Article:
I must say, however, that I find no problem with understanding the N.T. because it has to be read as a complete unit and not verse by verse. Some I know hang on to every word as if their life depended on it. I do believe this is wrong. The N.T. conveys a message...it's that message we should be paying attention to.
 

GodsGrace101

Well-known member
Sep 14, 2018
2,225
517
113
The problem is Hebrew translated to Greek then for us translated into English. Keeping in mind that word for word translations many times don't convey the meaning well. I use the AMPC to help with that. Here is a good example. Notice the words in parentheses giving additional meanings of the word being translated. Especially notice believes in. More than a simple belief. With most translations you have to glean the meaning from other scriptures.

John 3 AMPC
16 For God so greatly loved and dearly prized the world that He [even] gave up His only begotten (unique) Son, so that whoever believes in (trusts in, clings to, relies on) Him shall not perish (come to destruction, be lost) but have eternal (everlasting) life.
How does one EVER do a word for word translation?
What are you talking about??

We don't need any additional meaning to understand the N.T.
The problem, as I see it, is that many don't WANT to understand it.

Could you tell me ONE WORD that, if translated incorrectly, would change the entire meaning of the N.T.??

You won't be able to.
 
D

dokimos

Guest
Wow, it's pretty split up, the difference in doctrine. About half believes it is by faith with no change and the other half believes the saved will demonstrate change.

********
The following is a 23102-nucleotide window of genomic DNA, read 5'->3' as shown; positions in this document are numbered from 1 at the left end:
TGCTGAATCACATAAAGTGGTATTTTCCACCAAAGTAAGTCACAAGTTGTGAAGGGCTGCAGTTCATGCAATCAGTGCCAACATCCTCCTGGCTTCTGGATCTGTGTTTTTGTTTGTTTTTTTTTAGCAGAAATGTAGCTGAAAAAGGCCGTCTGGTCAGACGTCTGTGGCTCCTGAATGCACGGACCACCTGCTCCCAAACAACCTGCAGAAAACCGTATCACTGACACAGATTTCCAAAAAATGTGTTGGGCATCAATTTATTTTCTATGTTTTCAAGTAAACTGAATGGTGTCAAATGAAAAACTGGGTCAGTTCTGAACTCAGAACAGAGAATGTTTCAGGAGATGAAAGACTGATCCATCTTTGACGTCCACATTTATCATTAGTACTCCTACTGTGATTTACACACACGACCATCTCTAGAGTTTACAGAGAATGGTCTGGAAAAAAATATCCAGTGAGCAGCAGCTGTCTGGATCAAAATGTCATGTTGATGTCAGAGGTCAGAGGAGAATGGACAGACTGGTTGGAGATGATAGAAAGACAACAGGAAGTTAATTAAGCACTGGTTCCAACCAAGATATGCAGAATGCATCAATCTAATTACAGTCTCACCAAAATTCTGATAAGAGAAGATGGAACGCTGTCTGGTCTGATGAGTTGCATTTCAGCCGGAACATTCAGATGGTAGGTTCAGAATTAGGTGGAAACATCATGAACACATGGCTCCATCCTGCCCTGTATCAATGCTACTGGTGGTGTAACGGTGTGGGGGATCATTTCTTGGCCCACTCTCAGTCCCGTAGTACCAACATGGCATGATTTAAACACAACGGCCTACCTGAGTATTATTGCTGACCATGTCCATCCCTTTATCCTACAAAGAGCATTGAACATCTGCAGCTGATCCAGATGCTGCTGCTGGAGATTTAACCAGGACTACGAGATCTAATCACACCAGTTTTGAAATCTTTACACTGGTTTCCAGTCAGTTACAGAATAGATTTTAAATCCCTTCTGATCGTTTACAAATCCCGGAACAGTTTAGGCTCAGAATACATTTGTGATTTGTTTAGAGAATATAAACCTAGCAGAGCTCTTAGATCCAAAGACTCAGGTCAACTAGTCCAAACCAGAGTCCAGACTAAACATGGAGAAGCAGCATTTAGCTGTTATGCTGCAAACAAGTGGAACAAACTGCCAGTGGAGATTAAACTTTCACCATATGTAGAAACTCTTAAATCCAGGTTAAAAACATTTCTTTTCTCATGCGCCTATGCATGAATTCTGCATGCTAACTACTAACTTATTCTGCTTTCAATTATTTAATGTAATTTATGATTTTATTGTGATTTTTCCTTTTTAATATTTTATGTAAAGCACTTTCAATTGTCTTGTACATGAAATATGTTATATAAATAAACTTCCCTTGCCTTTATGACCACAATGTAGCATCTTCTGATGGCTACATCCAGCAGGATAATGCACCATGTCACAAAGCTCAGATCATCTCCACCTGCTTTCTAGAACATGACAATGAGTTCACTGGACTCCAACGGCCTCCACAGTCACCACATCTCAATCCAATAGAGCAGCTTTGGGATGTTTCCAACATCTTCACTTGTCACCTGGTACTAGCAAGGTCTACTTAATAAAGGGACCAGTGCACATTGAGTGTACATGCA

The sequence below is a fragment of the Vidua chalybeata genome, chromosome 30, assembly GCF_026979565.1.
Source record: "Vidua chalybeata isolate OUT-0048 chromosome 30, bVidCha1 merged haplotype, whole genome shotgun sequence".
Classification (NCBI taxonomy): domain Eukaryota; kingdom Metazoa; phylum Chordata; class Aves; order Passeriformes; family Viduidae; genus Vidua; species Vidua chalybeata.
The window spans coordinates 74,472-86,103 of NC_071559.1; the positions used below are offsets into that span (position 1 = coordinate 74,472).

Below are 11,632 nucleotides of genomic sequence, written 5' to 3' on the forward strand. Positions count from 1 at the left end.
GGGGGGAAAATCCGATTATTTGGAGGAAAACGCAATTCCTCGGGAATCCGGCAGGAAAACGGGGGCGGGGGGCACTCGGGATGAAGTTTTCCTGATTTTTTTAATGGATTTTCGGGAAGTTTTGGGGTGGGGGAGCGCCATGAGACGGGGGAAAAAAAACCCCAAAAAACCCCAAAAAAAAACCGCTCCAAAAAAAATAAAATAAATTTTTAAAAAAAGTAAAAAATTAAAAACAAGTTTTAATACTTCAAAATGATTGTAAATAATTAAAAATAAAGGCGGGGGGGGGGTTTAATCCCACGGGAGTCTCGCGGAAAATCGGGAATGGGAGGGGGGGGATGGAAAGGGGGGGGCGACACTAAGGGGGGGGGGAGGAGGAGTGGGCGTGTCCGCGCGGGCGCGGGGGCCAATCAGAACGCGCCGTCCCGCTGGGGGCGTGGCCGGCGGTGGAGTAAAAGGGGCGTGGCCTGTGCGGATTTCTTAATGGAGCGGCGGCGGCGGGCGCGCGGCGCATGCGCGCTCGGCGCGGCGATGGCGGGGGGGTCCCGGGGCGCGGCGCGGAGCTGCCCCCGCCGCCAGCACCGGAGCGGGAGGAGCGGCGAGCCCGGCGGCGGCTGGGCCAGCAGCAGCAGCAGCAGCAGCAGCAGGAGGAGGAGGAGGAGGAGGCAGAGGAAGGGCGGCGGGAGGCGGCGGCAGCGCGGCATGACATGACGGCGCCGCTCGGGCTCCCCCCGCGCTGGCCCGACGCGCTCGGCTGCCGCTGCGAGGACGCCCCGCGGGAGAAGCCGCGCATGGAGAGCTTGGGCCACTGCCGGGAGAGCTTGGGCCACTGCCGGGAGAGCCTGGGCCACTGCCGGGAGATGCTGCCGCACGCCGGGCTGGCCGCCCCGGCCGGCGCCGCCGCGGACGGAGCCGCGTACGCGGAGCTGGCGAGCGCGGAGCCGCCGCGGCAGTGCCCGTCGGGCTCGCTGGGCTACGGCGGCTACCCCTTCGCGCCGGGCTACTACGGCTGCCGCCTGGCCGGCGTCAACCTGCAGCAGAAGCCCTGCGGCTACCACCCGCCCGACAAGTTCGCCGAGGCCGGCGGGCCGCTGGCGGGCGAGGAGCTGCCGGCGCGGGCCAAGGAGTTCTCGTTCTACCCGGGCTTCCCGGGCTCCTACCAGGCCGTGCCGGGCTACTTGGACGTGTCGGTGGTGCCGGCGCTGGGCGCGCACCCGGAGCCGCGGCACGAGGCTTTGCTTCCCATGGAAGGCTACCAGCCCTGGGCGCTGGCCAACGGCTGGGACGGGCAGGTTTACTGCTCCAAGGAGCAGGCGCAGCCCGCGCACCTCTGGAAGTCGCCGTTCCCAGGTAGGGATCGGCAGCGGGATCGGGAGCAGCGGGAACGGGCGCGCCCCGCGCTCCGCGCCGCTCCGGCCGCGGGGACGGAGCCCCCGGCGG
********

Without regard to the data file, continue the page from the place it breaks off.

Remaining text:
I mean, the message of repentance is throughout the entire Bible. Of course, it is by faith, but your salvation that you received by faith and not of works, will always bear fruit of the Holy Spirit, cause if you are saved he is in you. I think there are Christians who need deliverance from the influence of evil spirits and demons, of course. Those can always mess you up.

Hey, God bless everyone reading this. Even if you don't agree
 

Endoscopy

Senior Member
Oct 13, 2017
4,028
398
83
How does one EVER do a word for word translation?
What are you talking about??

We don't need any additional meaning to understand the N.T.
The problem, as I see it, is that many don't WANT to understand it.

Could you tell me ONE WORD that, if translated incorrectly, would change the entire meaning of the N.T.??

You won't be able to.
Going back to Hebrew the root of the word for faith means an continuous firm action.
 

Endoscopy

Senior Member
Oct 13, 2017
4,028
398
83
Wow, it's pretty split up, the difference in doctrine. About half believes it is by faith with no change and the other half believes the saved will demonstrate change.

I mean, the message of repentance is throughout the entire Bible. Of course, it is by faith, but your salvation that you received by faith and not of works, will always bear fruit of the Holy Spirit, cause if you are saved he is in you. I think there are Christians who need deliverance from the influence of evil spirits and demons, of course. Those can always mess you up.

Hey, God bless everyone reading this. Even if you don't agree
Here are some concepts:
1. We are all sinners.
2. The wages of sin is dearh.
3. We need to repent of our sins.
4. We are saved from our sins by grace through faith in Jesus.
5. Grace is a free unearned gift of God.
6. True faith produces works.
7. Works doesn't save.
8. Faith without works is dead

Each of these has scripture(s) to back it up.
What confuses too many is the fact we can do no works for salvation. It It is grace through faith in Jesus. Grace is a free unearned gift from God. However too many want to believe that salvation must be earned.